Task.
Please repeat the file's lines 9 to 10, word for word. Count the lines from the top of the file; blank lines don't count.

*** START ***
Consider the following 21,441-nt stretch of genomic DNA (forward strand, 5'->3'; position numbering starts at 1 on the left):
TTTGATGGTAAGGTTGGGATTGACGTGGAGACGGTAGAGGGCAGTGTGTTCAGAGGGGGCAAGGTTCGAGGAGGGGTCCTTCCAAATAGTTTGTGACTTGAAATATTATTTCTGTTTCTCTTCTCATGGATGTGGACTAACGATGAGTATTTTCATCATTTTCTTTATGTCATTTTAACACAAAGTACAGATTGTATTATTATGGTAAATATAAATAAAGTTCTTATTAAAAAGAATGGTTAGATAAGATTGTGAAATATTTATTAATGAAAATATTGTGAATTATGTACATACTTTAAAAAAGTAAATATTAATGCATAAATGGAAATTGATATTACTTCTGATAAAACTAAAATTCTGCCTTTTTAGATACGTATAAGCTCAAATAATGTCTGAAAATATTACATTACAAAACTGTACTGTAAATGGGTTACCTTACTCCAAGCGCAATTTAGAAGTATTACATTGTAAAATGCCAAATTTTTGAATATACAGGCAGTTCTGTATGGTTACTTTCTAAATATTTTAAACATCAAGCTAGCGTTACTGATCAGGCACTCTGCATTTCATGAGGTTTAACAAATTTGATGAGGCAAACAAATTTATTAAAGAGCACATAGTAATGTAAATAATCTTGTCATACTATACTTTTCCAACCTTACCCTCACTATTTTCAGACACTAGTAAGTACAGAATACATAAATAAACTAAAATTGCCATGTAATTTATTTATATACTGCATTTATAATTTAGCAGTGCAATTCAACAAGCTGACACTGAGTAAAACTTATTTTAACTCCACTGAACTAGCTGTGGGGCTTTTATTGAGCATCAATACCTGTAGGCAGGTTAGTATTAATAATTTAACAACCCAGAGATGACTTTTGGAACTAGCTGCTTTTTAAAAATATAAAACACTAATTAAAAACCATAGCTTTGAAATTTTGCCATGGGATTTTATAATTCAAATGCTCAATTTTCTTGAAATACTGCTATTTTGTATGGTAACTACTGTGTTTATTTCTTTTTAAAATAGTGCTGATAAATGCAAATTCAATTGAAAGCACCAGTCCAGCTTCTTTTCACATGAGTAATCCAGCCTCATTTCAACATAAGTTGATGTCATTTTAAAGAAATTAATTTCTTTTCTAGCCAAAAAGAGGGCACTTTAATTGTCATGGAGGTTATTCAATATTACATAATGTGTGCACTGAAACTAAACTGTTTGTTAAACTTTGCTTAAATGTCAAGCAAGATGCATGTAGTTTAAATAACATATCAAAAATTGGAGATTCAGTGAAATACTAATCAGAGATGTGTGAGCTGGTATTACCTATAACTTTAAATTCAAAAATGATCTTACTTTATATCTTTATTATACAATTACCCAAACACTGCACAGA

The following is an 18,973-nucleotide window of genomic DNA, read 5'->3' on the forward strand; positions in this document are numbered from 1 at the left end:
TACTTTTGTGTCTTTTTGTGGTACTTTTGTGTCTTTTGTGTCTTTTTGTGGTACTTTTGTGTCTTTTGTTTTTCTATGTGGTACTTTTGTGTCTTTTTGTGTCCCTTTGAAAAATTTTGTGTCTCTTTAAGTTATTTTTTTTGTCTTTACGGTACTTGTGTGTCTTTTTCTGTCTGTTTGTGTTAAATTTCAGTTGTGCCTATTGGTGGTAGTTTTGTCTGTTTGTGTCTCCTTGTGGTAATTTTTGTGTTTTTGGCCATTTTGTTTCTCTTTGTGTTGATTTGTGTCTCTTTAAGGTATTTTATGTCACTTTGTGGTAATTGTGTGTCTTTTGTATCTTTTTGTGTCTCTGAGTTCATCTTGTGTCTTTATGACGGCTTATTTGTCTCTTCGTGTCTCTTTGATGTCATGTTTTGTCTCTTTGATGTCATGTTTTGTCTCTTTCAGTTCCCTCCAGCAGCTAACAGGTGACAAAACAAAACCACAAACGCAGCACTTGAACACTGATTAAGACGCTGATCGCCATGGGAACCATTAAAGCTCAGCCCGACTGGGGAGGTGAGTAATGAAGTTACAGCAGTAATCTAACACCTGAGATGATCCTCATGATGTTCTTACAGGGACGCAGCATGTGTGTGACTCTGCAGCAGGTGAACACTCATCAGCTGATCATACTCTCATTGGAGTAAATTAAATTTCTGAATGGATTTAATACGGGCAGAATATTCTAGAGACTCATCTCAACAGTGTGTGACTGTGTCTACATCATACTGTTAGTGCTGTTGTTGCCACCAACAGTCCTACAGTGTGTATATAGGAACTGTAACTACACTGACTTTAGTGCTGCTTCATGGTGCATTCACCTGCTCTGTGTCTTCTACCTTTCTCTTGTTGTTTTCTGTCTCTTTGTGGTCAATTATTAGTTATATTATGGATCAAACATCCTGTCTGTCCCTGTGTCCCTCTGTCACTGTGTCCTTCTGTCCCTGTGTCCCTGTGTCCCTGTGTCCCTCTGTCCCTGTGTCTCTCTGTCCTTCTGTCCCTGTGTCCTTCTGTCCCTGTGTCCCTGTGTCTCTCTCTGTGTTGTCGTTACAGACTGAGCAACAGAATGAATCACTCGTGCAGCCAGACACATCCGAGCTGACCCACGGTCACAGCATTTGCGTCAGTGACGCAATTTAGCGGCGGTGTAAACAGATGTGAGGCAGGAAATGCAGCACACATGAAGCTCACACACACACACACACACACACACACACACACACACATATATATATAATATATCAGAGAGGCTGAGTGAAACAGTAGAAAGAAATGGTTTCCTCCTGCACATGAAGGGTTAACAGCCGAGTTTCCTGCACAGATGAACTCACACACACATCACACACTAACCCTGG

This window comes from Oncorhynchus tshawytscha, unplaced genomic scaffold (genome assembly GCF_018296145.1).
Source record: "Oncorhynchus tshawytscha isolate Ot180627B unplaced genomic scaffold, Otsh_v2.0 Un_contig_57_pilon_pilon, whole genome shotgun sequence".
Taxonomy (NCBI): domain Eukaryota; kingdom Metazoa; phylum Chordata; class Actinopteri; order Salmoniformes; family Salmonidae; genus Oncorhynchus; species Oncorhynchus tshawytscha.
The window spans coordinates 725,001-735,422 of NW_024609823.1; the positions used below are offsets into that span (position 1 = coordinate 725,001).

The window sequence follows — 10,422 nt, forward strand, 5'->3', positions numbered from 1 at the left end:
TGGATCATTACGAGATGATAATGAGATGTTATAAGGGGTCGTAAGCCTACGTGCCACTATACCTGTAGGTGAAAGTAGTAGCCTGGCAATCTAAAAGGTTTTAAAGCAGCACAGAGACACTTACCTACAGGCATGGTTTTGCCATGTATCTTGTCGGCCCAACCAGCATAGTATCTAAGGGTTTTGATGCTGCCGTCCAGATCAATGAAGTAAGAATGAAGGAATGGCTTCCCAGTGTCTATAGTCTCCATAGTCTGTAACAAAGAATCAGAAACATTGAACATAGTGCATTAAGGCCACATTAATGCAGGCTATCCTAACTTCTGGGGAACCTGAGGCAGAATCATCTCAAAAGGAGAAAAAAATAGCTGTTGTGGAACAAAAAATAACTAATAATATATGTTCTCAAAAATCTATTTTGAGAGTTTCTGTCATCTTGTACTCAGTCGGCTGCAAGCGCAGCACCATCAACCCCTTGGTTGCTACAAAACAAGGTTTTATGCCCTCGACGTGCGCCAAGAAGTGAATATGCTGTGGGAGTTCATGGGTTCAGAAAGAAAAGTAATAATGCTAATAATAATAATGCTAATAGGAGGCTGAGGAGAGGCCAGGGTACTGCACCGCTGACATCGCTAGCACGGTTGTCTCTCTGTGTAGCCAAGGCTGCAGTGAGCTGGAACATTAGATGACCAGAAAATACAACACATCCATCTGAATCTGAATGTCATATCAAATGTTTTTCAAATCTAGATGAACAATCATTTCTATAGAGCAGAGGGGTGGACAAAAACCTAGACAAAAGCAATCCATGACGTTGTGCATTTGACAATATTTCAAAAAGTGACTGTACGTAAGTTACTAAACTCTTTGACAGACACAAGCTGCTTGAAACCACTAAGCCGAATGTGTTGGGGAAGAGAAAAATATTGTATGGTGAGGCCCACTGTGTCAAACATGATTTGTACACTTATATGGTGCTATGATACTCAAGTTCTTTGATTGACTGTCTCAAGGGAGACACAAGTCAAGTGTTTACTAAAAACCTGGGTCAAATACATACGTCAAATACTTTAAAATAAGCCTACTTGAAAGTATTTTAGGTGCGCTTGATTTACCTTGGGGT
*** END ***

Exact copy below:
The window sequence follows — 10,422 nt, forward strand, 5'->3', positions numbered from 1 at the left end:
TGGATCATTACGAGATGATAATGAGATGTTATAAGGGGTCGTAAGCCTACGTGCCACTATACCTGTAGGTGAAAGTAGTAGCCTGGCAATCTAAAAGGTTTTAAAGCAGCACAGAGACACTTACCTACAGGCATGGTTTTGCCATGTATCTTGTCGGCCCAACCAGCATAGTATCTAAGGGTTTTGATGCTGCCGTCCAGATCAATGAAGTAAGAATGAAGGAATGGCTTCCCAGTGTCTATAGTCTCCATAGTCTGTAACAAAGAATCAGAAACATTGAACATAGTGCATTAAGGCCACATTAATGCAGGCTATCCTAACTTCTGGGGAACCTGAGGCAGAATCATCTCAAAAGGAGAAAAAAATAGCTGTTGTGGAACAAAAAATAACTAATAATATATGTTCTCAAAAATCTATTTTGAGAGTTTCTGTCATCTTGTACTCAGTCGGCTGCAAGCGCAGCACCATCAACCCCTTGGTTGCTACAAAACAAGGTTTTATGCCCTCGACGTGCGCCAAGAAGTGAATATGCTGTGGGAGTTCATGGGTTCAGAAAGAAAAGTAATAATGCTAATAATAATAATGCTAATAGGAGGCTGAGGAGAGGCCAGGGTACTGCACCGCTGACATCGCTAGCACGGTTGTCTCTCTGTGTAGCCAAGGCTGCAGTGAGCTGGAACATTAGATGACCAGAAAATACAACACATCCATCTGAATCTGAATGTCATATCAAATGTTTTTCAAATCTAGATGAACAATCATTTCTATAGAGCAGAGGGGTGGACAAAAACCTAGACAAAAGCAATCCATGACGTTGTGCATTTGACAATATTTCAAAAAGTGACTGTACGTAAGTTACTAAACTCTTTGACAGACACAAGCTGCTTGAAACCACTAAGCCGAATGTGTTGGGGAAGAGAAAAATATTGTATGGTGAGGCCCACTGTGTCAAACATGATTTGTACACTTATATGGTGCTATGATACTCAAGTTCTTTGATTGACTGTCTCAAGGGAGACACAAGTCAAGTGTTTACTAAAAACCTGGGTCAAATACATACGTCAAATACTTTAAAATAAGCCTACTTGAAAGTATTTTAGGTGCGCTTGATTTACCTTGGGGT